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The Regeneration of Earls Court


An interview with Rebekah Paczek, Director of Public Affairs and Community Relations, Earls Court Development Company


A strange thing happened this week on the pages of the Guardian – a story was published about one of London’s largest landowners who, together with Delancey, is regenerating a site of 40+ acres in Earls Court and appears to be doing so in a responsible and sustainable way. Its community engagement is being led by the Earl’s Court Development Company, and I asked Rebekah Paczek, its Director of Community Engagement, some questions about the project.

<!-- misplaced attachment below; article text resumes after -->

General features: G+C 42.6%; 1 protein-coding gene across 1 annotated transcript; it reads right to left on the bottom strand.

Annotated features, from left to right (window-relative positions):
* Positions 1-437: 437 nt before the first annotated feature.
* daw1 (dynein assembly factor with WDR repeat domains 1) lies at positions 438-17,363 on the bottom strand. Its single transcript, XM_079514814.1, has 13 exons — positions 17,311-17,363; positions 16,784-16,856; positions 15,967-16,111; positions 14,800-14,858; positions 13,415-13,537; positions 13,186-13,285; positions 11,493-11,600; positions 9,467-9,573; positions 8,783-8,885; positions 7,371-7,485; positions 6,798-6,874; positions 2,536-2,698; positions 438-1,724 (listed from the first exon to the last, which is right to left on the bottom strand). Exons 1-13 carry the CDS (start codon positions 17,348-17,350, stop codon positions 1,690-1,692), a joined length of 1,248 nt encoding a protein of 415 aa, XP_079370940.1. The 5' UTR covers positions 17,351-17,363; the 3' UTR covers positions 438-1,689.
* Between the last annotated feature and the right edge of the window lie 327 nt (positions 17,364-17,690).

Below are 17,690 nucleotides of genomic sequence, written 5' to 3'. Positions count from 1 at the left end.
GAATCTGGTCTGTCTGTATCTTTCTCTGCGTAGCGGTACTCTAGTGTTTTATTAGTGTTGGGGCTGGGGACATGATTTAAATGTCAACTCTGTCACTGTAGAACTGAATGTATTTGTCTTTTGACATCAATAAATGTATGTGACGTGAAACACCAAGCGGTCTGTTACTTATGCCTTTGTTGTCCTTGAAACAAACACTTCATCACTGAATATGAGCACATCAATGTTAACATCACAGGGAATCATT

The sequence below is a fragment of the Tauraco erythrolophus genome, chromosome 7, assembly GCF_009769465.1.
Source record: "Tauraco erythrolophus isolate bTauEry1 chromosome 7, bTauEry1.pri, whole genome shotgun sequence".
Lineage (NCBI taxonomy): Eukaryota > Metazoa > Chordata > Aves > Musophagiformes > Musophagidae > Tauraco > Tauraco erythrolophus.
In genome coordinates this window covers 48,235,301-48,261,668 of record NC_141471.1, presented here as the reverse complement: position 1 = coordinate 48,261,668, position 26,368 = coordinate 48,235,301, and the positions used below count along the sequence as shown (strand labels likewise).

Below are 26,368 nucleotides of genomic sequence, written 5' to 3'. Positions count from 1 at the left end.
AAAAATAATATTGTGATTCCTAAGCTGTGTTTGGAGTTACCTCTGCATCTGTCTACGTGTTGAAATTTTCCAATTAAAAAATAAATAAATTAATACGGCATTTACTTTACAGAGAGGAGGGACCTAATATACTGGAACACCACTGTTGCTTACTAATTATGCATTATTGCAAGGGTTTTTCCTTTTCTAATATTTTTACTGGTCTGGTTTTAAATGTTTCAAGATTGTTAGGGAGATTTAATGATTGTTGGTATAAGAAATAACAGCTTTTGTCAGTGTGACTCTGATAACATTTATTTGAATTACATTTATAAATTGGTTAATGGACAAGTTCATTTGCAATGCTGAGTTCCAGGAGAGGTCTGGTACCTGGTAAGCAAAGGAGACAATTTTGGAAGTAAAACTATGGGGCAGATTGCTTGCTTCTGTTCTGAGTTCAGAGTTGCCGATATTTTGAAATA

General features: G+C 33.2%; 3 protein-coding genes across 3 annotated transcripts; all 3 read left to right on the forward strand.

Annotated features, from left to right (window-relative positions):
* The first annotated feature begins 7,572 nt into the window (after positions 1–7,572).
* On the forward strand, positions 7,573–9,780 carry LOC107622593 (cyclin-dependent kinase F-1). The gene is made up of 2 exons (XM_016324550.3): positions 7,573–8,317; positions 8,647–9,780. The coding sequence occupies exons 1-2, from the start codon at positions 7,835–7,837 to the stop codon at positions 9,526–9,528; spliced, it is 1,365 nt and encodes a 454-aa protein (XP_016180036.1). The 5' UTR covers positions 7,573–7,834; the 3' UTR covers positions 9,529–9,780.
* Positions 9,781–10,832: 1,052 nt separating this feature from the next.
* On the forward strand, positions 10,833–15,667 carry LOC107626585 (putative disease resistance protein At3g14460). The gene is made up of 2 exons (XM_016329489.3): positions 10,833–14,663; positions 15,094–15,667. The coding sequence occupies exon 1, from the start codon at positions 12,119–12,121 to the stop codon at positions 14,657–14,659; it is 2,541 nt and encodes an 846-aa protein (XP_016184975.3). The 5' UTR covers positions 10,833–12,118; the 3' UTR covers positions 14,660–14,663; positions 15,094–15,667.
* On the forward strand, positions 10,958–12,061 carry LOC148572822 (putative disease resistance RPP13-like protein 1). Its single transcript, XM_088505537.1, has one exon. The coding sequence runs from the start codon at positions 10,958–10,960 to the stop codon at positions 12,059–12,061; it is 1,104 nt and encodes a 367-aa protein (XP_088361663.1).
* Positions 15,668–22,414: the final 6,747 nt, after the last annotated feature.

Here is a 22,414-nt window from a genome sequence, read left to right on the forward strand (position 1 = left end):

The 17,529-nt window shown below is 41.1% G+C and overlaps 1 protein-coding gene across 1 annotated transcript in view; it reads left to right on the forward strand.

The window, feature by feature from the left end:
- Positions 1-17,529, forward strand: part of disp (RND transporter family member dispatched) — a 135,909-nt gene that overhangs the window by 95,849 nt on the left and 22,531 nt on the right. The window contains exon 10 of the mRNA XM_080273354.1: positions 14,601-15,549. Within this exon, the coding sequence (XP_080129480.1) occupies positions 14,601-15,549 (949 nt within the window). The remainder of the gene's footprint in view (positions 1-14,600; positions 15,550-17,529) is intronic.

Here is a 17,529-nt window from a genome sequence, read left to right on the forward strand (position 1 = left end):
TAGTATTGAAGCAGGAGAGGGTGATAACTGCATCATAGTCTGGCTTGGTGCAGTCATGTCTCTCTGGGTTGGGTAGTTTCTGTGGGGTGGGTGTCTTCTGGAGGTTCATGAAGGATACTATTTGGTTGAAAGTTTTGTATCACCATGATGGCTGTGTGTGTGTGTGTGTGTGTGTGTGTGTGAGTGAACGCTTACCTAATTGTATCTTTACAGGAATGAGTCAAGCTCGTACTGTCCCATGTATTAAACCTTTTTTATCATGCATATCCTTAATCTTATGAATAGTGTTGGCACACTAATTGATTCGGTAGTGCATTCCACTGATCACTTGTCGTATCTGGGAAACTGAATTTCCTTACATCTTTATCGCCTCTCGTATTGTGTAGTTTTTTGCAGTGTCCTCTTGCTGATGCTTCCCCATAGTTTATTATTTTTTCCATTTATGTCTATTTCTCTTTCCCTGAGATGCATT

Q: What is the background to the Earls Court Development Company? Who owns it and is it rooted in Earls Court?


A: The Earls Court Development Company (ECDC) is responsible for bringing forward the regeneration of the former Earls Court Exhibition Centre site, covering around 40 acres, on behalf of the Earls Court Partnership Limited – a joint venture between Delancey (on behalf of its client fund DV4 and the Dutch pension fund manager, APG) and Transport for London (TfL) that was formed in December 2019.

We are very much rooted in the local area; our offices are based on Empress Place, SW6 and we have a new Community Hub on Aisgill Avenue, West Kensington which is staffed by local people and which is a huge part of our outreach and understanding of the local community. Being based locally is so important for us, it is how we get to know people, understand the area and pick up on things we would otherwise miss.



Q; What are the biggest challenges facing the community in redeveloping Earls Court?